Etymology
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crane (n.)

large grallatorial bird with very long legs, beak, and neck, Old English cran, common Germanic (cognates: Old Saxon krano, Old High German krano, German Kranich, and, with unexplained change of consonant, Old Norse trani, Danish trane), from PIE *gere-no-, suffixed form of root *gere- (2) "to cry hoarsely," also the name of the crane (cognates: Greek geranos, Latin grus, Welsh garan, Lithuanian garnys "heron, stork"). Thus the name is perhaps an echo of its cry in ancient ears.

Misapplied to herons and storks. The gray European crane was "formerly abundant in marshy places in Great Britain, and prized as food" [OED], but was extinct there though much of 20c.

Use for "machine with a long arm for moving weights" is attested from late 13c. (a sense also in equivalent words in German, French, and Greek). The constellation was one of the 11 added to Ptolemy's list in the 1610s by Flemish cartographer Petrus Plancius after Europeans began to explore the Southern Hemisphere.

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crane (v.)

1799, of the neck, "to stretch or be stretched out," from crane (n.). As "to stretch or bend the neck," 1849. Earliest sense (1560s) is "to hoist with a crane." Related: Craned; craning.

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grackle (n.)
1772, gracule, from genus name Gracula, Modern Latin use of fem. of Latin graculus "jackdaw, European crow," perhaps of imitative origin (compare crow (n.), crane (n.)). The Englished form of the word is attested from 1782.
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geranium (n.)
1540s, from Latin geranium, from Greek geranion, the plant name, diminutive of geranos "crane" (cognate with Latin grus; see crane (n.)). So called from shape resemblance of seed pods to cranes' bills; the native name in English also was cranebill. As a color name from 1842.
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crantara (n.)

"The fiery cross which in old times formed the rallying symbol in the Highlands of Scotland in any sudden emergency," Gaelic cranntara, cranntaraidh, also (by influence of crois "cross") croistara, croistaraidh, literally "the beam or cross of reproach," from crann "a beam, a shaft" (see crane (n.)) + tair "reproach, disgrace." "[S]o called because neglect of the symbol implied infamy" [Century Dictionary].

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pedigree (n.)

early 15c., pedigrue, "genealogical table or chart," from Anglo-French pe de gru, a variant of Old French pied de gru "foot of a crane," from Latin pedem accusative of pes "foot" (from PIE root *ped- "foot") + gruem (nominative grus) "crane," cognate with Greek geranos, Old English cran; see crane (n.)).

On old manuscripts, "descent" was indicated by a forked sign resembling the branching lines of a genealogical chart; the sign also happened to look like a bird's footprint. On this theory the form was influenced in Middle English by association with degree. This explanation dates back to Skeat and Sweet in the late 1800s. The word obviously is of French origin, and pied de gru is the only Old French term answering to the earliest English forms, but this sense is not attested in Old French (Modern French pédigree is from English). Perhaps it was a fanciful extension developed in Anglo-French. Other explanations are considered untenable.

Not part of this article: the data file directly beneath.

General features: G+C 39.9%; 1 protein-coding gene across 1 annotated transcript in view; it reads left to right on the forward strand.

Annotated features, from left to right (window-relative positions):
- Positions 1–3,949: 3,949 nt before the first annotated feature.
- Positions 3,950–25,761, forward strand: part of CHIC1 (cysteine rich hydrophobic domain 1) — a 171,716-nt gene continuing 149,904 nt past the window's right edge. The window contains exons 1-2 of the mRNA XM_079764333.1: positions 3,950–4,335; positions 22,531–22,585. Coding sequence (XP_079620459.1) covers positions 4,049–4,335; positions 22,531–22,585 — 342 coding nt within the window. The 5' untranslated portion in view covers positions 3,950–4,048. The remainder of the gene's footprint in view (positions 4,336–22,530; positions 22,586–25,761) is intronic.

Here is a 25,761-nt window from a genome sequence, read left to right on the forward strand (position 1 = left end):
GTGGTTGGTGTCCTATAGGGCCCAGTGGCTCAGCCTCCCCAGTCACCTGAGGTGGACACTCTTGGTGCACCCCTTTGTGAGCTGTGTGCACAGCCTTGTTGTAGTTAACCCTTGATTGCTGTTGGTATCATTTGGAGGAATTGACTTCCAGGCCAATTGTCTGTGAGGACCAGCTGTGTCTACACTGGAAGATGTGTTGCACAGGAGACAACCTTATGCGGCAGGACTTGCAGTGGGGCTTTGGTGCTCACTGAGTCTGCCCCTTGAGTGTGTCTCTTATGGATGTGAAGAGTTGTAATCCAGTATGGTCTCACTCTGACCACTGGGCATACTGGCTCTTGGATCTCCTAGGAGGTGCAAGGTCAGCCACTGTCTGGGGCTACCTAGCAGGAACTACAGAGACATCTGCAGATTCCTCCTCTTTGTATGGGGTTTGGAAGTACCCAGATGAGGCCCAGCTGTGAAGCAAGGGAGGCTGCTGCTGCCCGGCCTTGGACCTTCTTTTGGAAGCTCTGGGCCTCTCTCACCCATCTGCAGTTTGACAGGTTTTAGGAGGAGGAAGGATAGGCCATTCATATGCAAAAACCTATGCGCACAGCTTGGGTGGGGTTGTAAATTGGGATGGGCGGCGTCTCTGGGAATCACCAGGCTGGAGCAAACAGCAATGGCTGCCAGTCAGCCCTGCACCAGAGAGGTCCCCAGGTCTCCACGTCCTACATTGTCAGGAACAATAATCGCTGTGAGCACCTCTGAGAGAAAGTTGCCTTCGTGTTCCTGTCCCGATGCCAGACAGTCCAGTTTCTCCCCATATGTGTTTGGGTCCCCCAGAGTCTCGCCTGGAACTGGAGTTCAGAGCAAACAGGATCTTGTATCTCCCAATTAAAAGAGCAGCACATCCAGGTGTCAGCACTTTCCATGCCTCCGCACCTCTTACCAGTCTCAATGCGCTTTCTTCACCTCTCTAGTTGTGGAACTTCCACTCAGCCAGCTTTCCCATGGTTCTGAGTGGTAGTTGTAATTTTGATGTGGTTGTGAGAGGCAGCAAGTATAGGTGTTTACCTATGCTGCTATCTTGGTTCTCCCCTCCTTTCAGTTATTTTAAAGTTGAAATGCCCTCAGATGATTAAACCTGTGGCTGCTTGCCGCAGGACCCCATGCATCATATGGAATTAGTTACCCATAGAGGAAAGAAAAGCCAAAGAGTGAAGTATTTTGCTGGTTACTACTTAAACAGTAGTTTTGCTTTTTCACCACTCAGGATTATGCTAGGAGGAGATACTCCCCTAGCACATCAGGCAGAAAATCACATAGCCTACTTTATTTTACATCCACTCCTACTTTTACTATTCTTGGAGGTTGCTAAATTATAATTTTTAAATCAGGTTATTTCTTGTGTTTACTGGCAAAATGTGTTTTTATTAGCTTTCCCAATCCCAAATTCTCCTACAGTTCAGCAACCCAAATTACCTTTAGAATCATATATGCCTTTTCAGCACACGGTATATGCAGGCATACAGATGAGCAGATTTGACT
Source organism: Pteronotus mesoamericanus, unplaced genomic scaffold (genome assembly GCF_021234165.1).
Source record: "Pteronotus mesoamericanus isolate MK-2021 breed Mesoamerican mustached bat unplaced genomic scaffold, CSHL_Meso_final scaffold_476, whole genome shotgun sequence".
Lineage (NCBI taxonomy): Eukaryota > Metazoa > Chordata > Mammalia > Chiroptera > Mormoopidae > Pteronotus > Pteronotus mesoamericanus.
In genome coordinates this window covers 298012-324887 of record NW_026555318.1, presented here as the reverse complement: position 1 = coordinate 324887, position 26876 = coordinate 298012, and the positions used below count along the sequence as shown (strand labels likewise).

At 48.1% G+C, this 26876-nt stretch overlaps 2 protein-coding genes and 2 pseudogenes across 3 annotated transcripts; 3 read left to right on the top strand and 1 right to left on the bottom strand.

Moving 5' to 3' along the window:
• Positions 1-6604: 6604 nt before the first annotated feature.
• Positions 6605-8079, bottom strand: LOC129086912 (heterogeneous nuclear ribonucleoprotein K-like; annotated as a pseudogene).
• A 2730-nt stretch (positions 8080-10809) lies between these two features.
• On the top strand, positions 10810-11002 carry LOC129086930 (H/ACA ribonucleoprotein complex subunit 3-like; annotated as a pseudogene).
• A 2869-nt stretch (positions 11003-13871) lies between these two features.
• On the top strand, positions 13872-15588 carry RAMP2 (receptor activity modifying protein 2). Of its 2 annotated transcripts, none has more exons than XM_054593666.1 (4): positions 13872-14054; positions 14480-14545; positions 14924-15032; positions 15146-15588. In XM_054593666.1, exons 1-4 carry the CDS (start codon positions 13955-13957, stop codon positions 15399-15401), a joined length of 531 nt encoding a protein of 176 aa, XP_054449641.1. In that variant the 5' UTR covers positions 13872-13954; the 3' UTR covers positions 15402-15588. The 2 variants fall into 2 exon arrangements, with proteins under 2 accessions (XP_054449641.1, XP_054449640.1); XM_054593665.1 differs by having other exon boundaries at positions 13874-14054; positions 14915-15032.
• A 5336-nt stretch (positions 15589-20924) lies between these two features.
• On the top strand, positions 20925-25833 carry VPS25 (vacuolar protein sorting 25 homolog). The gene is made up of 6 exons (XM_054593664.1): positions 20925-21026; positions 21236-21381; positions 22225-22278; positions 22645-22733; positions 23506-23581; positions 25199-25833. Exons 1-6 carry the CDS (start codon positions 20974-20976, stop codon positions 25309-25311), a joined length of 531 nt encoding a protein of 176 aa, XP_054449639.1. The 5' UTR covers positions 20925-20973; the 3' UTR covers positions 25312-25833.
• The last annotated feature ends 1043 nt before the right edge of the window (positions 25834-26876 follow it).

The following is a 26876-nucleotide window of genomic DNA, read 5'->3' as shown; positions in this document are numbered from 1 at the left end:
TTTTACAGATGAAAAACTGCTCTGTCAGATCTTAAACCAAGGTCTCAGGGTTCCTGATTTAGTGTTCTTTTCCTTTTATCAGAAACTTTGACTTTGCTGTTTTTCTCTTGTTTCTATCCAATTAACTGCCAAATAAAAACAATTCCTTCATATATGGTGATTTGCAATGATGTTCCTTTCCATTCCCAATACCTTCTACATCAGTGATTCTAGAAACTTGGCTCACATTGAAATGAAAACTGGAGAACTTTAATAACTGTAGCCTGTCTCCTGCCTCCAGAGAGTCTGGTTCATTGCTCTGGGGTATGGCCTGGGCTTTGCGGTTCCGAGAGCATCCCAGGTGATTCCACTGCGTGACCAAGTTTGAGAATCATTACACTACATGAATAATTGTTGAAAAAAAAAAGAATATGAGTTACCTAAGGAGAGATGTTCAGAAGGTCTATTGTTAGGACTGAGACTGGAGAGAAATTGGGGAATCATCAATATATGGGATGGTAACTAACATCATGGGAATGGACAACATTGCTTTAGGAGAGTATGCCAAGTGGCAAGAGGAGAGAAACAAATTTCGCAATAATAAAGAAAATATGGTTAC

The crane was at the time in question very common in England and France, and it figures in many similes, proverbs, and allusions. The term appears to be extant in the surname Pettigrew, Pettygrew .... [Century Dictionary] 

Meaning "ancestral line" is mid-15c.; of animals, c. 1600. Related: Pedigreed.

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cranberry (n.)

name of the fruit of several species of a swamp-growing shrub, 1640s, apparently an American English adaptation of Low German kraanbere, from kraan "crane" (see crane (n.)) + Middle Low German bere "berry" (see berry). The reason for the name is not known; perhaps they were so called from fancied resemblance between the plants' stamens and the beaks of cranes.

Upon the Rocks and in the Moss, grew a Shrub whose fruit was very sweet, full of red juice like Currans, perhaps 'tis the same with the New England Cranberry, or Bear-Berry, (call'd so from the Bears devouring it very greedily;) with which we make Tarts. ["An Account of Several Late Voyages & Discoveries," London, 1694]

German and Dutch settlers in the New World apparently recognized the similarity between the European berries (Vaccinium oxycoccos) and the larger North American variety (V. macrocarpum) and transferred the name. In England, they were marshwort or fenberries, but according to OED the North American berries, and the name, were imported by 1680s and the name was applied to the native species in 18c. The native Algonquian name for the plant is represented by West Abenaki popokwa.

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cherry-pick (v.)

"to select the very best selfishly," 1959 (implied in cherry-picking), American English (Billboard magazine), a pejorative figurative sense, from cherry (n.) + pick (v.). Related: Cherry-picked. Cherry-picker as a name for a crane with a bucket for raising and lowering persons (as to pick cherries from a tree) is by 1961; earlier it was the name of a type of railroad crane.

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emu (n.)
large Australian three-toed bird, 1610s, probably from Portuguese ema "crane, ostrich" (which is of unknown origin), perhaps based on a folk-etymology of a native name.
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Gruyere 
kind of cheese, 1802, from Gruyère, the name of the Swiss town and surrounding district where the cheese is made. The place name is said to be ultimately from Latin grus "crane."
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